Researchers from China have successfully teleported an object from Earth to the Orbit. The object-in-question is a photon, which travelled from Gobi desert to a satellite called ‘Micius’ orbiting five hundred kilometres in total. This is believed to be an important step towards establishing a global-scale quantum internet.
Hooke Professor of Experimental Physics at Oxford University Ian Walmsley tells the World At One how quantum entanglement works and how teleportation could be utilised. He explained that such a deed is achievable through a process called ‘Quantum Entanglement,’ wherein two particles react as one with no physical connection between them.
‘Micius’ is described to be a highly sensitive photo receiver that is equipped with the ability to detect quantum states of single photons launched from the ground. The aforementioned satellite was developed with the aim to enable scientists to carry out tests that involved quantum entanglement, cryptography and teleportation. “Long-distance teleportation has been recognized as a fundamental element in protocols such as large-scale quantum networks and distributed quantum computation,” says the Chinese team to MIT Technology Review. “Previous teleportation experiments between distant locations were limited to a distance on the order of 100 kilometers, due to photon loss in optical fibers or terrestrial free-space channels.”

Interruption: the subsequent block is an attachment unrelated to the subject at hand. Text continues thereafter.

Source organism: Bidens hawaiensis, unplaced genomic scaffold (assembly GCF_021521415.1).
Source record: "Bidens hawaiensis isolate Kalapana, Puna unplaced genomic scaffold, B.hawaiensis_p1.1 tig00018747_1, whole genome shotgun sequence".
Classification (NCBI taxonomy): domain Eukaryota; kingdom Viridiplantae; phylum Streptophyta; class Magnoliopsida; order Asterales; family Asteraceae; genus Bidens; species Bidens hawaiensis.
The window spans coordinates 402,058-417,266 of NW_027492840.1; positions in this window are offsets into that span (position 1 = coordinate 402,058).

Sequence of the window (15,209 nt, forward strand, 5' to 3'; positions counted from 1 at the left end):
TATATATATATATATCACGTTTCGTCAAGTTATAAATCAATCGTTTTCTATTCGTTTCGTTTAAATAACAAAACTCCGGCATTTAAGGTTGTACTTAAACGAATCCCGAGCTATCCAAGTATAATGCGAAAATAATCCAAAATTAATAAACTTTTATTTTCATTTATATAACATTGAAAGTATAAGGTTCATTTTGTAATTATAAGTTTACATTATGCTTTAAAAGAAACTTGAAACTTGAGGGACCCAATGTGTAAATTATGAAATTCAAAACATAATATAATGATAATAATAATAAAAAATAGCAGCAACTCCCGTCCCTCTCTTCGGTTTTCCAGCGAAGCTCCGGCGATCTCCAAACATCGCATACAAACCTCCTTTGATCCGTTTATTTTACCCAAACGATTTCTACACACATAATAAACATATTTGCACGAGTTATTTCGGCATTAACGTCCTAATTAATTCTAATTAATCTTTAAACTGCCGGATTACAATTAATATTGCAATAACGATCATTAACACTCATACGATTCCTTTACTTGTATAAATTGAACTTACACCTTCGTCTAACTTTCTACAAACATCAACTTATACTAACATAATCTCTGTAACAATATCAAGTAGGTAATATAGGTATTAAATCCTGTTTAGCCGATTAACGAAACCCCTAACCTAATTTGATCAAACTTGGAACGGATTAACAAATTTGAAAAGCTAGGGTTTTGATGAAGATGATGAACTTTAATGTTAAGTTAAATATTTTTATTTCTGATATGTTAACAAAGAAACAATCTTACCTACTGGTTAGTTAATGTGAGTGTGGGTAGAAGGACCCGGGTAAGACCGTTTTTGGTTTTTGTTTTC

At first, the research team created entangled pairs of photos at the rate of 4,000 per second on Earth. Following which, they attempted at teleporting one out of the many pairs of entangled photons to the satellite. Meanwhile, the others remained on Earth. Finally, the researchers measured the photons both on the ground and the orbit and confirmed that teleportation was taking place. “This work establishes the first ground-to-satellite up-link for faithful and ultra-long-distance quantum teleportation, an essential step toward global-scale quantum internet,” says the team.